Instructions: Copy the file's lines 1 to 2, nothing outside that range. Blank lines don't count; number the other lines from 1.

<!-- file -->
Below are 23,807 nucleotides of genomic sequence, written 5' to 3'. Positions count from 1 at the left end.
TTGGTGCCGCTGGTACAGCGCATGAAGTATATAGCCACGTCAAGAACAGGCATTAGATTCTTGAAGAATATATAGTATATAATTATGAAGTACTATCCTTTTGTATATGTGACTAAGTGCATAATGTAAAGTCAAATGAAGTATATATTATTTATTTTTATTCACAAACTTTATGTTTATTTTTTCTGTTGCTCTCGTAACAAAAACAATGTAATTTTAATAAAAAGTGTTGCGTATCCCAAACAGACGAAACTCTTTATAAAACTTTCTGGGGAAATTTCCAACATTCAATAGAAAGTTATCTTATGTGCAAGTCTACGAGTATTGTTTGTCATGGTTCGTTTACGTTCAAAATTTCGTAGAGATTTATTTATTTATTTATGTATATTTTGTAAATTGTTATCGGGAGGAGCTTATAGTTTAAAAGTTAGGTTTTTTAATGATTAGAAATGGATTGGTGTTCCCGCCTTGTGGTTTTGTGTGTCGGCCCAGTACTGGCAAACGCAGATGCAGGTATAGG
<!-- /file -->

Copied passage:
Below are 23,807 nucleotides of genomic sequence, written 5' to 3'. Positions count from 1 at the left end.
TTGGTGCCGCTGGTACAGCGCATGAAGTATATAGCCACGTCAAGAACAGGCATTAGATTCTTGAAGAATATATAGTATATAATTATGAAGTACTATCCTTTTGTATATGTGACTAAGTGCATAATGTAAAGTCAAATGAAGTATATATTATTTATTTTTATTCACAAACTTTATGTTTATTTTTTCTGTTGCTCTCGTAACAAAAACAATGTAATTTTAATAAAAAGTGTTGCGTATCCCAAACAGACGAAACTCTTTATAAAACTTTCTGGGGAAATTTCCAACATTCAATAGAAAGTTATCTTATGTGCAAGTCTACGAGTATTGTTTGTCATGGTTCGTTTACGTTCAAAATTTCGTAGAGATTTATTTATTTATTTATGTATATTTTGTAAATTGTTATCGGGAGGAGCTTATAGTTTAAAAGTTAGGTTTTTTAATGATTAGAAATGGATTGGTGTTCCCGCCTTGTGGTTTTGTGTGTCGGCCCAGTACTGGCAAACGCAGATGCAGGTATAGG